Then, in a tender moment, Dad and I sat on both sides of Mom and talked a little about her approaching departure from this life. I can’t remember the exact words, but we both expressed to her our gratitude and love. We said that even though we would miss her sorely, we recognized and accepted that her time left on earth was short. Dad then offered to give Mom a priesthood blessing, which we proceeded to do, with Jason, Jim, and me participating, too.

After the blessing, it was getting close to Mom’s usual bedtime, so we all decided to continue our tradition of singing to Mom as the last thing we do before she sleeps. Tonight we enjoyed full 4-part harmony with Jim on melody, Angie on soprano or alto, Jason on tenor, and me on bass. We sang probably a dozen hymns, and then we told Mom it was time for bed. She somehow seemed reluctant, so Jim asked, “Do you want to stay up and do some more singing?” She gave a very clear yes with a little nod of the head, so we sang for probably another hour, even venturing out into a few Christmas hymns. It was a very sweet evening. It is amazing to me how many hymns have new meaning now, given our present experiences.

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An Open Letter to Alex Boyeby Jim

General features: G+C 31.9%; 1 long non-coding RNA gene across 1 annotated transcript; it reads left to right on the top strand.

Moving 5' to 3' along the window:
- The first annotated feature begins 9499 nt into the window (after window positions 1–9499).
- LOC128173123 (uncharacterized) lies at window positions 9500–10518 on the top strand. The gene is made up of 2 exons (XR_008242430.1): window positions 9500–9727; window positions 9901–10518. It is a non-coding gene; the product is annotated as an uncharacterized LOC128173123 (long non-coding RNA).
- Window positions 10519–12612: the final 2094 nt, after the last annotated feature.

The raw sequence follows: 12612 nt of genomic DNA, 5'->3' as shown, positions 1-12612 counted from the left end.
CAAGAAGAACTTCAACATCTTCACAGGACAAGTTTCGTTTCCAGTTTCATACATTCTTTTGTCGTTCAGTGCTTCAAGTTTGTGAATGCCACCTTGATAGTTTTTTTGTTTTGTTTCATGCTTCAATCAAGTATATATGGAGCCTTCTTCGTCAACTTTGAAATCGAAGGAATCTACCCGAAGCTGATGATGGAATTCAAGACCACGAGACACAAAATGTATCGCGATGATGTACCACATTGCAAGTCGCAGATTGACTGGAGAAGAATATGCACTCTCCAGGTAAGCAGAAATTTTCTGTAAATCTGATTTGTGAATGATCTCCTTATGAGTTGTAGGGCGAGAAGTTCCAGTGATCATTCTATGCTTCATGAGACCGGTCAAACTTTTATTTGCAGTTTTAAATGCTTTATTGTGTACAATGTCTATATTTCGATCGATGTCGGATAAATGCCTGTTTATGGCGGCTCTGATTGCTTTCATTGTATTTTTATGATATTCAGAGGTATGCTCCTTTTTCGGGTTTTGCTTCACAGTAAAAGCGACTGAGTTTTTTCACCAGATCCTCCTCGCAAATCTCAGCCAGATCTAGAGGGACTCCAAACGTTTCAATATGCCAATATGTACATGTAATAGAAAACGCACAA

15
Mar/14
8:03 pm
1

Dear Brother Boye,

I wanted to write to you and thank you for your music video Smiles for LifeMy mother was recently diagnosed with a rapidly degenerative and terminal neurological disease called Creutzfeldt-Jakob Disease. She began by having balance problems followed by losing her short-term memory. Smiles for Life was posted just before she lost the ability to remember new things. She has a special fondness for it because her oldest daughter and son-in-law are featured for just a moment in the video. They’re the couple that does a spin and dip during one of the dance montages. She was so proud of her children and loved the music and the message it conveyed. Multiple times a day she asked us if we’d seen it and wanted to show it to us, having forgotten that we’d seen it already. She liked it so much that we always just watched it again with her.

That was about 2 months ago; in the last couple weeks she has deteriorated to the point that she barely speaks and needs help with everything she does. Every day she gets a little worse. Her time with is us is very short; she will probably not live to see her 62nd birthday at the end of this month. We watch your video each morning because it always brings a smile to her face. It has brought happiness to our mother at a difficult time for our family. We do our best to fill her days with joyful memories and happy moments. It is a very precious gift to us to see her smiles and her laughs. Thank you for contributing to the happiness of our mother. I wanted you to know how much it means to us and how grateful we are.